THE MAID OF THE SWEET BROWN KNOWE: This 19th century song, mainly sung in the North, is usually performed unaccompanied. The story is an unusual one for Irish song in that the self-possessed young lady remains unimpressed by romantic protestations, and has the tables turned on her by the young man whose romanticism was only for show after all. A "knowe" is a little hill.
THE GREEN BUSHES: This song has been as frequently reported in England as in Ireland and a great deal of conjecture has arisen as to its origin. Verses of this song were incorporated in Buckstone's play "Green Bushes," and it has been suggested that it originated there. Another theory is that it is a version of an earlier ballad Whitsun Monday, or perhaps of Low Down in the Broom. In explaining his belief that the melody was not Irish, Baring-Gould wrote: "... a good many of the so-called Irish melodies, to English words, are English that have been carried to Ireland by the soldiers quartered there." In any case, the song is very popular today among street singers in Cork.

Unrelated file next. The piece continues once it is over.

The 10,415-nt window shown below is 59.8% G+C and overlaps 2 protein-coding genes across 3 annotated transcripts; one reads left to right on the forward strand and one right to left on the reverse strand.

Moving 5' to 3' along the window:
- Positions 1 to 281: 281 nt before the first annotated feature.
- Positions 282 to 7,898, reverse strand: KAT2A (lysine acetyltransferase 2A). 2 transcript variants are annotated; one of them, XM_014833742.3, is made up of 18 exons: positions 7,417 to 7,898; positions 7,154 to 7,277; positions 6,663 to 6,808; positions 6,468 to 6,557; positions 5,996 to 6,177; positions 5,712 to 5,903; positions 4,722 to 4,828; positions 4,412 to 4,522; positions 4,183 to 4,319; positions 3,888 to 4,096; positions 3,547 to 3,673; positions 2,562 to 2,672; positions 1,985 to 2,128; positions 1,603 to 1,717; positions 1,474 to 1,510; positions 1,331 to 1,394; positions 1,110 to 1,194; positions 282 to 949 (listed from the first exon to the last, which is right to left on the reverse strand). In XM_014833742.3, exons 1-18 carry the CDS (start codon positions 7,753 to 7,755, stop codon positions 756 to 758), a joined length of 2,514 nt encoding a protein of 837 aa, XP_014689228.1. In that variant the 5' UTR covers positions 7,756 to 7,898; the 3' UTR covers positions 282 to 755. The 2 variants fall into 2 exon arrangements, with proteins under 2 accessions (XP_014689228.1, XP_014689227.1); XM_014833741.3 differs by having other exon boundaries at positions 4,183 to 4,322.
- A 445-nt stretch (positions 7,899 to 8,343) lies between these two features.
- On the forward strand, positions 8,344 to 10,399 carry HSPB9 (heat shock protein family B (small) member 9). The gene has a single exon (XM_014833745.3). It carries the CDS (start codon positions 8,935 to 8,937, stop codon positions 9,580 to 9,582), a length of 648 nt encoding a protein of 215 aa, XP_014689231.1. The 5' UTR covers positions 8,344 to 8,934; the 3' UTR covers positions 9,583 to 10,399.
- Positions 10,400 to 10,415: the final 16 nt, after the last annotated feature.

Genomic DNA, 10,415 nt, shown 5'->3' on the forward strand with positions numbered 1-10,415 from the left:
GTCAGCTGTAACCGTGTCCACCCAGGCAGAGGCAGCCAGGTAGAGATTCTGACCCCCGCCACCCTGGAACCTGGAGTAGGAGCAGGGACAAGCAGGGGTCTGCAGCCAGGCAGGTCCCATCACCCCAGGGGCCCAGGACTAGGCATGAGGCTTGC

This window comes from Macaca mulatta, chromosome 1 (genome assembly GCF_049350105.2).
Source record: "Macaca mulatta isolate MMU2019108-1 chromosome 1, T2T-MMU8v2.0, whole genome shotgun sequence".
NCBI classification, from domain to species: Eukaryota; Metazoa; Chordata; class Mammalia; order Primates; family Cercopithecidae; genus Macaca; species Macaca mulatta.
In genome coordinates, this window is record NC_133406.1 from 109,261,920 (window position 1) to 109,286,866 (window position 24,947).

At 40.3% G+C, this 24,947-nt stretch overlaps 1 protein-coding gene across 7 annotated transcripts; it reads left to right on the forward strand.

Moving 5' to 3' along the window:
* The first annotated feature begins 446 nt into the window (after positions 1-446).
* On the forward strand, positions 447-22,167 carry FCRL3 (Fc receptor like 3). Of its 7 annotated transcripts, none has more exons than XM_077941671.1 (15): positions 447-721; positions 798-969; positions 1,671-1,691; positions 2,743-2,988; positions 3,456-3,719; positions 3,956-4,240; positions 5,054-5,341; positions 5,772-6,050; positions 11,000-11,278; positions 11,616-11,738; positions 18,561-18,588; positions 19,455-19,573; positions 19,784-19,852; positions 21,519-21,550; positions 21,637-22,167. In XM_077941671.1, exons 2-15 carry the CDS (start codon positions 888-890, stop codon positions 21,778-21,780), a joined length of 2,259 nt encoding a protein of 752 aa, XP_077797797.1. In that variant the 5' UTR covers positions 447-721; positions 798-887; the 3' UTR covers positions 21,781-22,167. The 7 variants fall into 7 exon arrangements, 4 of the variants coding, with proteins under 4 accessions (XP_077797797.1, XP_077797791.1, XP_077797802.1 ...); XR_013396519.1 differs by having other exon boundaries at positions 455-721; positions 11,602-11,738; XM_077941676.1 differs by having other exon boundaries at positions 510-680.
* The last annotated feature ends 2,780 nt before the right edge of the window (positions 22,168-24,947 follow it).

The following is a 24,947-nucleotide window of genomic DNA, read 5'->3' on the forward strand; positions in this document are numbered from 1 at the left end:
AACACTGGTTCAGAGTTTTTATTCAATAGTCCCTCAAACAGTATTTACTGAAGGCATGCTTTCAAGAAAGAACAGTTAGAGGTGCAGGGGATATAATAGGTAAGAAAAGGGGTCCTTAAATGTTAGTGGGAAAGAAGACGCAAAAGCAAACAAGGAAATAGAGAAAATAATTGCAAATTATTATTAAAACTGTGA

THE LARK IN THE CLEAR AIR: This composed song is included for its beauty and musical interest. It is extremely popular and very widely sung in Ireland, in spite of the nature of the air which is more elaborate and complex than that of other popular songs. The words to this beautiful song were written by Samuel Ferguson, the great 19th century Irish poet, translator, and antiquarian.
THE JACKETS OF GREEN: This late 19th century composed song is one of many written during the Young Ireland and Fenian movements to publicize gallant exploits in past Irish history. It describes events of the late 17th century, when Ireland was divided between Catholic supporters of the deposed Stuart, James II, and the Protestant supporters of William II. This ballad is but one of many Irish love songs based on political events and national struggles. The text was written by Michael Scanlan, who was also the author of the famous marching song, The Bold Fenian Men.